Lecture 5 - Lecture 5: Introduction to electronic analog...

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Unformatted text preview: Lecture 5: Introduction to electronic analog circuits 361-1-3661 1 Our main aim is to analyze the drawbacks of the bias in the elementary transistor circuits and to suggest a better solution for both discrete and integrated electronic circuits. 2.1. Drawbacks of the bias in the elementary transistor circuits The elementary biasing has the two following main drawbacks. Excessive use of static sources The first drawback is related to the need to use too many static signal sources in multi-stage electronic circuits. The V BE source in Fig. 1(a) is not universal : it cannot be used for biasing other stages. Transistors in other stages may need a different base-emitter voltage, either due to the difference in their parameters or the difference in their static states. It is also a complex task to connect a single V BE source to a number of stages and to decouple it from individual signal sources in each stage. Thermal instability The second drawback of the elementary biasing is related to its thermal instability caused by: δ β F =0.1 - 0.3%/°C, Δ V BE =- 2 mV/°C [see Fig. 1 (b)], δ I CBo =100% /10°C [see Fig. 1 (c)], where δ denotes the relative change, Δ denotes the absolute change in the corresponding variable, and I CBo is the leakage current due to the discontinuity of the semiconductor just beneath its surface [see Fig. 1(c)]. The silicon atoms that are located just beneath the surface do not have neighbors above them. As a result, each of them has a vacancy that can be used by electrons to travel from atom to atom. The typical value of the leakage current is below 100 pA. (It is obvious that the leakage current is proportional to the voltage between the terminals, there is no leakage if there is no difference between the electrical potential of the terminals.) To consider the leakage current we add in Fig. 1(d) an I CBo source to the ideal, leakage-free transistor. Note that we consider only the leakage current of the reverse biased C-B junction and do not consider the leakage current of the forward biased B-E junction. This is because both the static and dynamic impedances of a forward biased junction are relatively low, and the connected in parallel relatively high v O V CC v s R C V BB CE I C V BE V CE 0.5( V CC- V BE ) V O max = V CC V O min = V BE 0.5( V CC- V BE ) V O V CE V BE =V T ln( I B / I BS ) R C =0.5( V CC- V BE )/ I C I B =I C / β F I B v BE i B I B Δ V BE Q T V CE Q' V BE =V T ln( I B / I BS ) δ I BS =100%/5 o C Δ V BE =- 2mV/ o C C B E p V CB I CBo Si (a) (b) (c) p n n I CBo B E C (d)- I CBo Fig. 1. Biasing the elementary CE amplifier. (a) Circuit. (b) The dependence of V BE on temperature (for a fixed I B ). (c) The leakage current I CBo due to the discontinuity of the semiconductor just beneath its surface. (d) Including the leakage current into the transistor model....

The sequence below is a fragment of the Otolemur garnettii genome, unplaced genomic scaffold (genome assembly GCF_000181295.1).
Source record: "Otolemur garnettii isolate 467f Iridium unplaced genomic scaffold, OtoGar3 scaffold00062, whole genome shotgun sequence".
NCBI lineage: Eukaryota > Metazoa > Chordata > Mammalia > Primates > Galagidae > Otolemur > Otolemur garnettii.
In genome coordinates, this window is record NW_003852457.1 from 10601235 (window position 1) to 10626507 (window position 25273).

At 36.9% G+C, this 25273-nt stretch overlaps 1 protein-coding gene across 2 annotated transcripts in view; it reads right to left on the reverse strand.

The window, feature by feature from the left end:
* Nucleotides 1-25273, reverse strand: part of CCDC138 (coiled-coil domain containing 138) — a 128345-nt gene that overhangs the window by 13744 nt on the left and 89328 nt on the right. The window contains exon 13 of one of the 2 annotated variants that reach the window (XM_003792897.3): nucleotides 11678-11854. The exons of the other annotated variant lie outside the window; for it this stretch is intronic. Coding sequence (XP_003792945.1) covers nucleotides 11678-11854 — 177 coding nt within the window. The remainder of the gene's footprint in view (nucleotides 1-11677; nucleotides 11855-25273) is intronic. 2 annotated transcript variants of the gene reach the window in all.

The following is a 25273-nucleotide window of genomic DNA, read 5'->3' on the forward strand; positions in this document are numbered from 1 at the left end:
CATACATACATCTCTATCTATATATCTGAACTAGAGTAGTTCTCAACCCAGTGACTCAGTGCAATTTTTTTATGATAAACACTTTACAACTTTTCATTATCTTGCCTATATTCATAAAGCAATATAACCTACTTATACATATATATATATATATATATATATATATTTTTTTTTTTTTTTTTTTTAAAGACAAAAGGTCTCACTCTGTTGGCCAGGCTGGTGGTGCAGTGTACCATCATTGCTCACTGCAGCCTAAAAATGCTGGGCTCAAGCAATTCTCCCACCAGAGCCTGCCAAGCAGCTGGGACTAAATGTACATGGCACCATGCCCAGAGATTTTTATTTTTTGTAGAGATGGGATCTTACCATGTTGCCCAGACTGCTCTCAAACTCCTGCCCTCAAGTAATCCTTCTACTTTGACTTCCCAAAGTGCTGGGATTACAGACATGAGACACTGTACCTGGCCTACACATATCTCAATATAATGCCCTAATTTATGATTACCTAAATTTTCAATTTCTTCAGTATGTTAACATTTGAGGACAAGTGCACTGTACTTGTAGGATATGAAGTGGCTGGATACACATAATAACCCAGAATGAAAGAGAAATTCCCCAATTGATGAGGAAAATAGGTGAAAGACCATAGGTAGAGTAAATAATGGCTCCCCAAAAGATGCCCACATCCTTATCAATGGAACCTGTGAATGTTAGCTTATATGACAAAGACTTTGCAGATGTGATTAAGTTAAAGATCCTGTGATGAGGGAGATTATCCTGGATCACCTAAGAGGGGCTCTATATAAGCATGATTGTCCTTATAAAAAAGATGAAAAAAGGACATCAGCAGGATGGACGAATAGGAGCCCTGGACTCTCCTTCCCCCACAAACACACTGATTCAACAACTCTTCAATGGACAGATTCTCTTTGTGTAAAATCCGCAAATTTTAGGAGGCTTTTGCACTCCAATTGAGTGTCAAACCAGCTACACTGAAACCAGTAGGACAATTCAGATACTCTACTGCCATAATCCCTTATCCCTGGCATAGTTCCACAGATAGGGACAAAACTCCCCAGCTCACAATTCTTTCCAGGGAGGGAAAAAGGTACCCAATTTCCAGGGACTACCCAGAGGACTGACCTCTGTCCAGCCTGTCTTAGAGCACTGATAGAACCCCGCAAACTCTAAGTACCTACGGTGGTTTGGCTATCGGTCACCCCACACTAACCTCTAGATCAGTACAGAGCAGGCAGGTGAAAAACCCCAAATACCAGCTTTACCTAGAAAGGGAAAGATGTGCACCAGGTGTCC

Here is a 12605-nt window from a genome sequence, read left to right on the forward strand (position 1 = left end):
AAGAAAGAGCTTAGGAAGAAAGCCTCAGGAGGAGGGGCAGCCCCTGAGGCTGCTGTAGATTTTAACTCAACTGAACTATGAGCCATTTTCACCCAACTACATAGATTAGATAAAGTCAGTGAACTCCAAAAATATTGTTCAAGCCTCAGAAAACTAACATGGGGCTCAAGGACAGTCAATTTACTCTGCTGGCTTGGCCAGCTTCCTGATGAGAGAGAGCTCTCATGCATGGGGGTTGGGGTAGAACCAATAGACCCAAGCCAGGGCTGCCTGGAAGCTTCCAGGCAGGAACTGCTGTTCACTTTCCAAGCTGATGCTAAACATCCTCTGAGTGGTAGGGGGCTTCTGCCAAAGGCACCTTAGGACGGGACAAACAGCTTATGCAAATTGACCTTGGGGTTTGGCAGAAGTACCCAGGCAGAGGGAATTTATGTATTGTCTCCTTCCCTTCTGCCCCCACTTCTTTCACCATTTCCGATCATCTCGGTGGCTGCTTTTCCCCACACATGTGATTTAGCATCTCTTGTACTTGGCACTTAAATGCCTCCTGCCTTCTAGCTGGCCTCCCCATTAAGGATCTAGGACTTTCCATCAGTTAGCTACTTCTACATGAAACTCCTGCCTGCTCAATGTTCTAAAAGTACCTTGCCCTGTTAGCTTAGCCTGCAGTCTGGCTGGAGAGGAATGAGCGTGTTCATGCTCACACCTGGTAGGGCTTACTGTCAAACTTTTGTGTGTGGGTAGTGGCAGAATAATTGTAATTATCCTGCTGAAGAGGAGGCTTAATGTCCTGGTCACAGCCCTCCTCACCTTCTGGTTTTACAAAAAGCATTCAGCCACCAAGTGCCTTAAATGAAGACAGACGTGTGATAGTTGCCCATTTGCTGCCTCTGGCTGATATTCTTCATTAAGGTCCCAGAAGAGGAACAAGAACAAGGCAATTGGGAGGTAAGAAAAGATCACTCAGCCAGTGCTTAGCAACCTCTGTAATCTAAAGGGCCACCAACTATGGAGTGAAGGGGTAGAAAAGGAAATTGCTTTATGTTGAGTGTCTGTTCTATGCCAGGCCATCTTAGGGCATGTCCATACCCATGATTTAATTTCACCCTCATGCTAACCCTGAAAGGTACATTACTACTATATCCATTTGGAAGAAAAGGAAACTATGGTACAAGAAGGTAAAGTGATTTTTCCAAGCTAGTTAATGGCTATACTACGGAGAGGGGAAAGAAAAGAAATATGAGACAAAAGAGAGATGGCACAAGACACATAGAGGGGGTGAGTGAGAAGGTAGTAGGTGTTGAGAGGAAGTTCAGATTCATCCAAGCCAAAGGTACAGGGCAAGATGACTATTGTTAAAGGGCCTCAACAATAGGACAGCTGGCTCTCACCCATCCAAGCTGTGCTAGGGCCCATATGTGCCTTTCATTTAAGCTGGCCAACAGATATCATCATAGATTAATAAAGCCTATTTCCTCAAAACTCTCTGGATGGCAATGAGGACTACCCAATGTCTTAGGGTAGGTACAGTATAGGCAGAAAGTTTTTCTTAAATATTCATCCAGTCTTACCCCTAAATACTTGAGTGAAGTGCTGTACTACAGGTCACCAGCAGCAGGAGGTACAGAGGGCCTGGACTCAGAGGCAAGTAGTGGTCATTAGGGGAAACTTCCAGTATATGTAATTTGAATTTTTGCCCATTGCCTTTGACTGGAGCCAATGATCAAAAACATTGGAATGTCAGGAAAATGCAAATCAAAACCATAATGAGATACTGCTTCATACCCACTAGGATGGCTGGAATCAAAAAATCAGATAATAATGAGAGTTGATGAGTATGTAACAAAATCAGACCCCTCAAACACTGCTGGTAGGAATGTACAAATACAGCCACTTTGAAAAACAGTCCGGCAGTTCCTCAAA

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This note was uploaded on 01/14/2012 for the course EE 361-1-3711 taught by Professor Prof.eugenepaperno during the Fall '11 term at Ben-Gurion University.

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Lecture 5 - Lecture 5: Introduction to electronic analog...

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